Abiding in our Daily Lives Part Two

If you missed my introduction to practicing the Spiritual Disciplines or part one of using the Spiritual Disciplines to help us abide with Christ in our everyday lives, you can click on the links to read or listen to those.
To hear my blog post read aloud, just click the play button. If you’re reading this in an email, you may have to click here to hear the post on my site.

 

One example of using the Holy Habits to remain mindful of God throughout our days, even in the most mindless of chores, comes from the writings of Brother Lawrence.
Brother_Lawrence_in_the_kitchen
Many have found wisdom in the actions and words of the seventeenth century monk.  Brother Lawrence wasn’t the most important monk in the monastery; on the contrary, he was the dishwasher.
This dishwasher for an entire monastery certainly knew how commonplace and uninteresting such tasks could be, yet his thoughts and writings about living in the presence of God at all times, even while washing dishes, influenced many around him and have continued to influence Christ-followers to this day. 
For Brother Lawrence, standing at the kitchen sink was as sacred as kneeling at the altar.  Both were opportunities to commune with Christ in an uninterrupted fellowship, both brought him a flow of peace as ceaseless as a river.
The time of business does not differ with me from the time of prayer; and in the noise and clatter of my kitchen, while several persons are at the same time calling for different things, I possess God in as great  tranquility as if I were upon my knees at the blessed sacrament. ~ Practicing the Presence of God
In the same passage from the gospel of John in which Jesus speaks of abiding in Him, He reminds us that apart from Me you can do nothing. Whether you are able to find large spaces of time in which to practice these Habits regularly or whether you simply wrap your day in them through small ways, God the Holy Spirit uses this regular abiding in Him to increase our dependence on Him.
abide in Him
They force us to rely on God to provide for this day only.
God transforms us in the now, through the present moment, and this sacred routine keeps us rooted in this present moment when we mostly desire either to dwell in the past or fret about the future.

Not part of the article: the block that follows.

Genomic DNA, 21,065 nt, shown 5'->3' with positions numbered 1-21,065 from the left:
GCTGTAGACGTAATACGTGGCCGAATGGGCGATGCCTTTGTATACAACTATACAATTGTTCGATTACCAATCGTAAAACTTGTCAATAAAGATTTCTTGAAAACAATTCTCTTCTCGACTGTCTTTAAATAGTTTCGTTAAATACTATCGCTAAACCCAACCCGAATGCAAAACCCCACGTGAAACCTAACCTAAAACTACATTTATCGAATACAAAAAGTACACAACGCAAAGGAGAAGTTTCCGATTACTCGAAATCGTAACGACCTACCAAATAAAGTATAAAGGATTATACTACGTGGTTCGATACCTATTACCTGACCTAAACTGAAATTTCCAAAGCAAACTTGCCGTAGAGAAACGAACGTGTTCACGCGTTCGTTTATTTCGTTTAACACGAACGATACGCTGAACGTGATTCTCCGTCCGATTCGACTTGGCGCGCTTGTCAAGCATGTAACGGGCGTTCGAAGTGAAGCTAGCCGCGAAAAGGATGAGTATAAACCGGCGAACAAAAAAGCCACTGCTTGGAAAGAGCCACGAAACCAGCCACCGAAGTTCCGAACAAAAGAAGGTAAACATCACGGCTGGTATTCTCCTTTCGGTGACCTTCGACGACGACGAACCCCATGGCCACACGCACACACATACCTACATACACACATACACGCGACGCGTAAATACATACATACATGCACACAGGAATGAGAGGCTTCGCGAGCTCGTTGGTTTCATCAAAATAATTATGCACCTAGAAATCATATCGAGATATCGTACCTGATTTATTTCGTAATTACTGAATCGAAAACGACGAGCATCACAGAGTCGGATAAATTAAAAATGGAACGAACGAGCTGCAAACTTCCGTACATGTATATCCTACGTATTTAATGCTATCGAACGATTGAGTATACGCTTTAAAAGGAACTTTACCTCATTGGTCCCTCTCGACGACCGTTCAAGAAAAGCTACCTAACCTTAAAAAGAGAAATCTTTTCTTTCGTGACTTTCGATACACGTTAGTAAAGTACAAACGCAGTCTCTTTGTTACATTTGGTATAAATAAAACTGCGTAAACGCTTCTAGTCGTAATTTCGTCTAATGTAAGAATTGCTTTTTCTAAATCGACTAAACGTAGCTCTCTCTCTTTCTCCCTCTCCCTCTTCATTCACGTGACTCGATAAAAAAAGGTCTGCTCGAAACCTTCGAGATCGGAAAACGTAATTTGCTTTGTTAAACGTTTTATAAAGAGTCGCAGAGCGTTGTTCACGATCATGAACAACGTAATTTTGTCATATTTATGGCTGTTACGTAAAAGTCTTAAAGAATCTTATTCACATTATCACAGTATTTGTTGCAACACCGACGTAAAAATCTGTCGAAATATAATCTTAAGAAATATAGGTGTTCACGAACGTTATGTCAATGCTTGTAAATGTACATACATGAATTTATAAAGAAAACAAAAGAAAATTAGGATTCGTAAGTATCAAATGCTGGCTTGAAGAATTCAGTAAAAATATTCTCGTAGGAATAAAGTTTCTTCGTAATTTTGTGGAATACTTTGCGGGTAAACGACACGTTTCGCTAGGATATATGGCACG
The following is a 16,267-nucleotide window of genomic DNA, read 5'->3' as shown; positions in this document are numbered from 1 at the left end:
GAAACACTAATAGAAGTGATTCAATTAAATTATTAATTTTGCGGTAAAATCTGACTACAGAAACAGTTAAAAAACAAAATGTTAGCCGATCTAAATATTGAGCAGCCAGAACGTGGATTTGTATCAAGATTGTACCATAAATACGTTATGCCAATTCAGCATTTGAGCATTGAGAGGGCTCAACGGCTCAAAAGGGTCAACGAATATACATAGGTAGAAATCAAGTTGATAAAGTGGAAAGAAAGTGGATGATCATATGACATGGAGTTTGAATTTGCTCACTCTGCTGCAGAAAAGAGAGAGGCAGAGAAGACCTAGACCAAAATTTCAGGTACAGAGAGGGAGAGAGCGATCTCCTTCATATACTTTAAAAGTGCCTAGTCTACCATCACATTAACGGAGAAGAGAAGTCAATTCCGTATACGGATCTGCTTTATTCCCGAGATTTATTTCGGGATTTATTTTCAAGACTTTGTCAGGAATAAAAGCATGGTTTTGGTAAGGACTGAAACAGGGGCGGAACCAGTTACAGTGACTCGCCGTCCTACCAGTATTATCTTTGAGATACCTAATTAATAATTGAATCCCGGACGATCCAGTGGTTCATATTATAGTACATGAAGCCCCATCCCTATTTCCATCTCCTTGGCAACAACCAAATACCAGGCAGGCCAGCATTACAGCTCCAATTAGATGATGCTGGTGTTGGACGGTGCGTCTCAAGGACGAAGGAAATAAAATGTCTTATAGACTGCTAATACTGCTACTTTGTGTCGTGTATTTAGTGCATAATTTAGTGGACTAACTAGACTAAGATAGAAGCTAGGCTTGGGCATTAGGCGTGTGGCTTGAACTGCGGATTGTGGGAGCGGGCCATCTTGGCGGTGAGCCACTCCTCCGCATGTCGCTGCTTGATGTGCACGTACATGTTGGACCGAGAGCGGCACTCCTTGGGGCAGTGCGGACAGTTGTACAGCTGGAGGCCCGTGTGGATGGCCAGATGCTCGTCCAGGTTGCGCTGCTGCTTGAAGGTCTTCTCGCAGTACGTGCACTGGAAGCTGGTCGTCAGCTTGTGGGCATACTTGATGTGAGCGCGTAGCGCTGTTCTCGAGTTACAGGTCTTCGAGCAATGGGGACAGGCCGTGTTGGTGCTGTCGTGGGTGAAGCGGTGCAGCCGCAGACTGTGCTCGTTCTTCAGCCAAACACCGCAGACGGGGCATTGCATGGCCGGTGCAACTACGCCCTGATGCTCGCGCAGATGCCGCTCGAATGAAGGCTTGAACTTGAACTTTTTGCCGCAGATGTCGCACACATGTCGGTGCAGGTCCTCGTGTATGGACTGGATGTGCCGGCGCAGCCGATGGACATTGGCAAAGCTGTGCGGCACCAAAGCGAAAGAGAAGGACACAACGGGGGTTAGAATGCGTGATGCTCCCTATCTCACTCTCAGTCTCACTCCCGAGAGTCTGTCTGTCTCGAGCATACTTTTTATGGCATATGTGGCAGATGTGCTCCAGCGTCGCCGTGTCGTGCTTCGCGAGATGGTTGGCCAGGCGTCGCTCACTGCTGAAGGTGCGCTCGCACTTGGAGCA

Thomas Moore spoke of the sacredness of this routine when he said that “the ordinary acts we practice every day at home are of more importance to the soul than their simplicity might suggest.”  
daily life
daily routine
Frederick Buechner also spoke of ordinary life as a fathomless mystery.  He admonishes us to listen to the ordinary, everyday life and see it for what it truly is:
In the boredom and pain of it no less than in the excitement and gladness: touch, taste, smell your way to the holy and hidden heart of it because in the last analysis all moments are key moments, and life itself is grace.
When we find our way to the holy and hidden heart of our daily routine, we find that Jesus truly is before all things, that Christianity is not compartmentalized and relegated to a few hours on Sunday.  Our Christian faith is a way of life.  It is a way of doing life, a way of living life in relationship to the One who is the way, the truth, and the life.
Caravaggio
God asks not for a few hours on Sunday.  He asks not even for a few moments each day.  He is Lord and He demands nothing less than all of us.  It seems arduous, yet He promises that His burden is light and so we find, after all, that our greatest joy and our deepest peace is found on those days during which we are most successful in inviting Him into every moment of our day.
We find, too, that His command to abide in Him is, in the end, a promise. A promise that one day we will be fully His, transformed to be fully like Him, and we cooperate with this transformation as we do the things that Jesus did, watching to see what His habits and practices were and imitating them.
abide in Christ
Christ is before all things, even toilets, and in Him all things hold together.  All things were created by Him and for Him. If all things are created, then all things are sacred and can be used by God to awaken us to His presence and to transform us into His likeness.

Art credit: Supper at Emmaus by Caravaggio; all other photographs copyright Made Sacred 2017

Abiding in our Daily Lives

To hear my blog post read aloud, just click the play button. If you’re reading this in an email, you may have to click here to hear the post on my site.

 

Paul says that Christ is before all things and that in Him all things hold together, yet it is difficult to believe that God could be a part of something as ordinary as cleaning toilets, as tedious as reading yet one more rendition of Goodnight, Moon.
mundane
ordinary
Yet if we are to abide in Christ, as I wrote about last week, these are exactly the kinds of activities in which we are to look for Him. If God is present in the singing of a hymn, He is also present in the folding of a spouse’s shirt.
A.W. Tozer, in The Pursuit of God, directs our eyes to Jesus, pointing out that if Christ’s claim to only do the things that please the Father is true, then this would also include such prosaic activities as eating, sleeping, and being with friends.
all to the glory
Tozer writes that Paul anticipated an objection to his command to “do all to the glory of God”. The objection is that there are sacred and secular separations in our lives, and Paul fully negated that objection by specifically including eating and drinking in his command. Every act of our lives should be done to God’s glory.